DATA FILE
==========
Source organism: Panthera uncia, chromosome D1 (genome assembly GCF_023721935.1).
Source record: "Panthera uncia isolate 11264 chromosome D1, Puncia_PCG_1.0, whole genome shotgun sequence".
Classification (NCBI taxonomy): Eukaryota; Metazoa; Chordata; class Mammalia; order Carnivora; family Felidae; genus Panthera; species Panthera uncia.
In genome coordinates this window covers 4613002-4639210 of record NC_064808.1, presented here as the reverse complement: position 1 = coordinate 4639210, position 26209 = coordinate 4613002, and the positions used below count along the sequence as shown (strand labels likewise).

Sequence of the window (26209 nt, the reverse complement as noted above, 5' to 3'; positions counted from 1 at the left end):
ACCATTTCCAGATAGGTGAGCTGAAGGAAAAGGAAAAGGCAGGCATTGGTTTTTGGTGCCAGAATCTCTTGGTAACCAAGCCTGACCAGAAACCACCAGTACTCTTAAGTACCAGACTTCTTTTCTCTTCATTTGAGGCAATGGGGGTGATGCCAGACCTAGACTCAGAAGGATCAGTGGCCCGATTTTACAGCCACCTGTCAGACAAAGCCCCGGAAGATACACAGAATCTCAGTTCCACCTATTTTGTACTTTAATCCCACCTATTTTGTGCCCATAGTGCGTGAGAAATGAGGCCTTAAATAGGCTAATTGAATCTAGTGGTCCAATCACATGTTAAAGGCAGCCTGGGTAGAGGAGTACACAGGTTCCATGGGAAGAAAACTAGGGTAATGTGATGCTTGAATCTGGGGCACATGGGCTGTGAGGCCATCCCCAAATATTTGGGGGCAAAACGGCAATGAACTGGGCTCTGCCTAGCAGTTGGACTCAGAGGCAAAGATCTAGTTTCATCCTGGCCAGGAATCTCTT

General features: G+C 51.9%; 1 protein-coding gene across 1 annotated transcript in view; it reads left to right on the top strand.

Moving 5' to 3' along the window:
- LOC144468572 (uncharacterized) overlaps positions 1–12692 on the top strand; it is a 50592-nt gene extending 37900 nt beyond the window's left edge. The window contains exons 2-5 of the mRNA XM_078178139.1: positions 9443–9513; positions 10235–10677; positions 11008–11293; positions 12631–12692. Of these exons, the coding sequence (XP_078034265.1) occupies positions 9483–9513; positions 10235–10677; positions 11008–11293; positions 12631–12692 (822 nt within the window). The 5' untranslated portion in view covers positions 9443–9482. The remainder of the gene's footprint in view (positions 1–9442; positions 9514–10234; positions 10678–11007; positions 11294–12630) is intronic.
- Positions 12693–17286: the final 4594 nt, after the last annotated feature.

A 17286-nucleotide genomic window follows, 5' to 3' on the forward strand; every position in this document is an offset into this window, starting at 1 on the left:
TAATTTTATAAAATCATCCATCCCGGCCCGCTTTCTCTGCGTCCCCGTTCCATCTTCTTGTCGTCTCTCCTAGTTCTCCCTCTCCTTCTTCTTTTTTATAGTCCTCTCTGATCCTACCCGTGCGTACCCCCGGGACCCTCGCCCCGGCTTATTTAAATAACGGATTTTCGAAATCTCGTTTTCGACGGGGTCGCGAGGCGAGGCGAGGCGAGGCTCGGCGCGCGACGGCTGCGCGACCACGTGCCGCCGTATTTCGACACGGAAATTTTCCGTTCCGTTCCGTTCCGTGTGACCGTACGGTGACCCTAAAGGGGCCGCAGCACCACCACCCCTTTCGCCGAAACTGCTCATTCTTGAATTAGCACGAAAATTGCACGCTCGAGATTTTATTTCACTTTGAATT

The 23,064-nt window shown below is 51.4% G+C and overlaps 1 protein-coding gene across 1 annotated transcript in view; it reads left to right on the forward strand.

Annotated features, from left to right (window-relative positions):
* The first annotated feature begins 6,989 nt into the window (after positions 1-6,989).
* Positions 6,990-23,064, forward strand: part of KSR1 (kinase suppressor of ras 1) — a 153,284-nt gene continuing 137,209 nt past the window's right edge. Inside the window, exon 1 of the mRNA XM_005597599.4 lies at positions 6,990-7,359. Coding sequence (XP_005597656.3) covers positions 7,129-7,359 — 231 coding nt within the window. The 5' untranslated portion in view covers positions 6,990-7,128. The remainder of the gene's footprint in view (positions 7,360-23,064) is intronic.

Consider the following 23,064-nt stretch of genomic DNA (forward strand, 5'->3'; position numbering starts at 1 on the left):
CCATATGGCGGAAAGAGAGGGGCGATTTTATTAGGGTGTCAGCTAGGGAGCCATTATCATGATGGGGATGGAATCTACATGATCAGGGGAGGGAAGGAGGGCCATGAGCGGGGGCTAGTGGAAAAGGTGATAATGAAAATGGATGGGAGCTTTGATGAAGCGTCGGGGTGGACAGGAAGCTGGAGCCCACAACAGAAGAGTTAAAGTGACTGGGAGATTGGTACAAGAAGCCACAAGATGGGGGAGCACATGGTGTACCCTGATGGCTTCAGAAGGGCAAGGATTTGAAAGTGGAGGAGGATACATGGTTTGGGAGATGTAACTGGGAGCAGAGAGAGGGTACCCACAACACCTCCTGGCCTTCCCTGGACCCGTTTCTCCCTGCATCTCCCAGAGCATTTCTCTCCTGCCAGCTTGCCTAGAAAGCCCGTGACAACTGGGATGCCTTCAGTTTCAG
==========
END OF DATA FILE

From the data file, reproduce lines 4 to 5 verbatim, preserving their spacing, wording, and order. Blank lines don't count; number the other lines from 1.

In genome coordinates this window covers 4613002-4639210 of record NC_064808.1, presented here as the reverse complement: position 1 = coordinate 4639210, position 26209 = coordinate 4613002, and the positions used below count along the sequence as shown (strand labels likewise).

Sequence of the window (26209 nt, the reverse complement as noted above, 5' to 3'; positions counted from 1 at the left end):